Core subject tough? opt for vocational training instead

The course will be offered on a correspondence basis and practical classes will be conducted. DH File Photo

Students dropping out of classes is an issue that bothers the government. Some, in search of a job and the others as they find studies difficult. However, the state now seems to have proposed a solution to addressing both the issues.

The department of Primary and Secondary Education will soon give students an option to swap one of their core subjects with a vocational training course.

If a student in a conventional school finds a core subject tough and has been consistently showing poor performance over the years, he or she can drop the subject and opt for a vocational training course. At present, in 150 schools across the state where the National Skills Qualifications Framework (NSQF) training is being offered on a pilot basis, students are being given a choice to opt out of third language and take up this training.

This time, however, the state is going one step further and giving students an option to drop out of core subjects.

Shalini Rajaneesh, principal secretary, department of primary and secondary education, said, “This option will be given to students from higher primary onward up to PU. While the ground work will be completed this year, students will be provided this option starting next year onwards.”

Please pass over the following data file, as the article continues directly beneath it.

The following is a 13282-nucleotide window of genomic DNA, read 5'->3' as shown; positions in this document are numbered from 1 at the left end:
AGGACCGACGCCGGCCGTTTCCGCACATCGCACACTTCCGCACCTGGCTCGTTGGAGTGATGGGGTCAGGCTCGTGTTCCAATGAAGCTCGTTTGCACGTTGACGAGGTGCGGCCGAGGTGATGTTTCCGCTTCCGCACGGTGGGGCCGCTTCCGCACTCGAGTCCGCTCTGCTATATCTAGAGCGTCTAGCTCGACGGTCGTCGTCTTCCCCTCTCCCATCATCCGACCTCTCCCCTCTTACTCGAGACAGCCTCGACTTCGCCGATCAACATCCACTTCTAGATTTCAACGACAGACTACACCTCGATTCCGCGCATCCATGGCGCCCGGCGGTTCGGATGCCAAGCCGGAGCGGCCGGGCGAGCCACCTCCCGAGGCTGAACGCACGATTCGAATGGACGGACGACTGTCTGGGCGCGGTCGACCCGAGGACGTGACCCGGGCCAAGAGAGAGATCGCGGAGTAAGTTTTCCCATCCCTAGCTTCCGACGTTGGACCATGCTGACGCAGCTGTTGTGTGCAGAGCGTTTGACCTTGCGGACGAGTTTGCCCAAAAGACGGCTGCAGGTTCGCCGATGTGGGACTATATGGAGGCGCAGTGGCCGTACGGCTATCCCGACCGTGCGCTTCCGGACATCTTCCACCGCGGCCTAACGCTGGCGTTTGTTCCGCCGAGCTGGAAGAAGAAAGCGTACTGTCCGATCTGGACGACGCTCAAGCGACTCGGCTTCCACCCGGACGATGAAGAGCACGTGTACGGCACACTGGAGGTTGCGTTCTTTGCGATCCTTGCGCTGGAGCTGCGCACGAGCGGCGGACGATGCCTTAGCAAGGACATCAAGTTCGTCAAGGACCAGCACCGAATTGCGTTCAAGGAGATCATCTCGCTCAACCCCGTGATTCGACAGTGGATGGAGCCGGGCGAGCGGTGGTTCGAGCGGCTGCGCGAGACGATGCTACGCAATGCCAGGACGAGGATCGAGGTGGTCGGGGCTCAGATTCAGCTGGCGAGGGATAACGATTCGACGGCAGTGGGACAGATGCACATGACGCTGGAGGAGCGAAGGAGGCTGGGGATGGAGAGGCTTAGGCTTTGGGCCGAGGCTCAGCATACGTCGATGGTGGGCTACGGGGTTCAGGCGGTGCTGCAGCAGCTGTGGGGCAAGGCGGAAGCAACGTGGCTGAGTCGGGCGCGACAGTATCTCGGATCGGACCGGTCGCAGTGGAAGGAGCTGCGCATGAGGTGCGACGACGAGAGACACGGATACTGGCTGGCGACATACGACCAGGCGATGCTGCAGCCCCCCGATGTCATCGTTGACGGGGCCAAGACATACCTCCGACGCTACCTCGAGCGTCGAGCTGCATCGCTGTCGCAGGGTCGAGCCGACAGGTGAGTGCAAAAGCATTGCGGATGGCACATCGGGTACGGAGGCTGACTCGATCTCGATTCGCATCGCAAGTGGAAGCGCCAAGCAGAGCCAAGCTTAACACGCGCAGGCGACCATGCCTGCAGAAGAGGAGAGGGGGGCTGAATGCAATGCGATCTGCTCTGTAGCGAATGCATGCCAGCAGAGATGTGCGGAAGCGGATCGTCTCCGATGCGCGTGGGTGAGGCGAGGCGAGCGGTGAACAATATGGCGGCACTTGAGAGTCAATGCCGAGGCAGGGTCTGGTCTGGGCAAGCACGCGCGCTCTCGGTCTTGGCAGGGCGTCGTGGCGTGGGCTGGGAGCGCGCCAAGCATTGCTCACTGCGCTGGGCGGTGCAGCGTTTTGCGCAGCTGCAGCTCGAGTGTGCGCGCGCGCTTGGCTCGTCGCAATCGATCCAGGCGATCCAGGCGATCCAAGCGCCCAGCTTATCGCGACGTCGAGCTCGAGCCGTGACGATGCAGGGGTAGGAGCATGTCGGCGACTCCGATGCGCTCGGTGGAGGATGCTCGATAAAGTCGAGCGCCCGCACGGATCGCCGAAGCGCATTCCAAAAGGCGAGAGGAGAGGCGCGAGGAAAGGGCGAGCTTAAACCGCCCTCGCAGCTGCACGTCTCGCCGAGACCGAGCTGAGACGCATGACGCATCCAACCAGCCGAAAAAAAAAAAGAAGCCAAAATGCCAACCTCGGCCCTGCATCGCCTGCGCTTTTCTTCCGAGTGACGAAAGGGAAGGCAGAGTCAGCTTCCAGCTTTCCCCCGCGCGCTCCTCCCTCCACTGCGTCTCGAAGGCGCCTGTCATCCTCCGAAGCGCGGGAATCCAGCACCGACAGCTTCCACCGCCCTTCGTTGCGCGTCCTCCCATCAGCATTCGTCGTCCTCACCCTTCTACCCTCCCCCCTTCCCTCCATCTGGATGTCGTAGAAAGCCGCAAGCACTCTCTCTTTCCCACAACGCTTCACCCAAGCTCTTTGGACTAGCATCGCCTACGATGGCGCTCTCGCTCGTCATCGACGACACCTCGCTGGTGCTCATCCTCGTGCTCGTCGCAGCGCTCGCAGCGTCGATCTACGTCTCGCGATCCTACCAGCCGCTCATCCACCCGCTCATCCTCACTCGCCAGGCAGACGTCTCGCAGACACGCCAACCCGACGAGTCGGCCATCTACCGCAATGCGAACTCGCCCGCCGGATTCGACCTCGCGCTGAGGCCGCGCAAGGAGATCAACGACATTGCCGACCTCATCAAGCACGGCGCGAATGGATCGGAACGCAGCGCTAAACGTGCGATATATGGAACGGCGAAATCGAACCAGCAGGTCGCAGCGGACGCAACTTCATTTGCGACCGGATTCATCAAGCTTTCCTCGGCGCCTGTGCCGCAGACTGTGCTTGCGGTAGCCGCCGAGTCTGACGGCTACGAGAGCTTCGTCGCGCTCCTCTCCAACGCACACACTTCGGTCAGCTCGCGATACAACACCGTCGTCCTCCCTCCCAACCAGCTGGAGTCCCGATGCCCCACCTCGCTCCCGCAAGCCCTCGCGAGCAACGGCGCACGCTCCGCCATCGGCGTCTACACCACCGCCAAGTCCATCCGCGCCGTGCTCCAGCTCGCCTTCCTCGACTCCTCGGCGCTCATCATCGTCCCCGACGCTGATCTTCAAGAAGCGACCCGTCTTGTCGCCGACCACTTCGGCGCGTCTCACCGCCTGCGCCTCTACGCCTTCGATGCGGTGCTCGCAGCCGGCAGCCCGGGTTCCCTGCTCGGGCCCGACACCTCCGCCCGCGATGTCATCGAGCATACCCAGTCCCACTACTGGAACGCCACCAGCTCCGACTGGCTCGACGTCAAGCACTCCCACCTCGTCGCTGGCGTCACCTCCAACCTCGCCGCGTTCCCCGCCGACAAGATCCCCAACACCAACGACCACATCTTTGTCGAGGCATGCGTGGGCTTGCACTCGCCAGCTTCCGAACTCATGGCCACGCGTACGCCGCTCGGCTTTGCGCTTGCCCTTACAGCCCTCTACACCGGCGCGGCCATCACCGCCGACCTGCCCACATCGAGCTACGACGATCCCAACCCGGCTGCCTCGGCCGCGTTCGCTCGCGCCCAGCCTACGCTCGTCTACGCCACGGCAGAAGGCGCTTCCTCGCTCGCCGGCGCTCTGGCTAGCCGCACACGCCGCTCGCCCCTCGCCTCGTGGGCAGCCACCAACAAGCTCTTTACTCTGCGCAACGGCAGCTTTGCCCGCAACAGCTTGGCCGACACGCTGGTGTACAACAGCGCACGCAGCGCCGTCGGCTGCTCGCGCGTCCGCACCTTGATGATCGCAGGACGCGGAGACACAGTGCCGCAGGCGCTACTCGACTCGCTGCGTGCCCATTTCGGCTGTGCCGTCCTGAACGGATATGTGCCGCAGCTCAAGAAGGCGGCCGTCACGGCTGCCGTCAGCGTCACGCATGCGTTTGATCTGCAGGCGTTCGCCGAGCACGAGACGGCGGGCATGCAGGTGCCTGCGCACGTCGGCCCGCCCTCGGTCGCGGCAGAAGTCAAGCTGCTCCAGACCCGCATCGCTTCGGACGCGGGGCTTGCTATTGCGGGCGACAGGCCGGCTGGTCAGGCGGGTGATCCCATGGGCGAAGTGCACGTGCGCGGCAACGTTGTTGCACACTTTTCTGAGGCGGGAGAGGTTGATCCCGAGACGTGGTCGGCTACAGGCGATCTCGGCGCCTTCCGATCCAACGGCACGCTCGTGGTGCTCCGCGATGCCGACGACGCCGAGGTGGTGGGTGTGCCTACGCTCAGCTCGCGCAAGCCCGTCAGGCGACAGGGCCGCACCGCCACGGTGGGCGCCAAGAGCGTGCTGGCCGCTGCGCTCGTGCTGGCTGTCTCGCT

She said this option will be made available for students in both government and private schools. “We have an assessment through National Achievement Survey and State Achievement Survey, through which we identify students not doing well in traditional subjects. At least one of these weak subjects can be opted out of.”

The National Institute of Open Schooling is offering registration facility to the state. Out of the 103 courses that NIOS offers, the department will choose five correspondence courses.

These will be offered on a correspondence basis and practical classes will be conducted. These are 10-month courses. The curriculum is offered in Kannada as well.

Students who are mentally challenged will be given apprenticeship, instead of training. “For instance, someone with mental retardation or autism can take up jobs mostly monotonous and do well at it,” she said.

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Core subject tough? opt for vocational training instead

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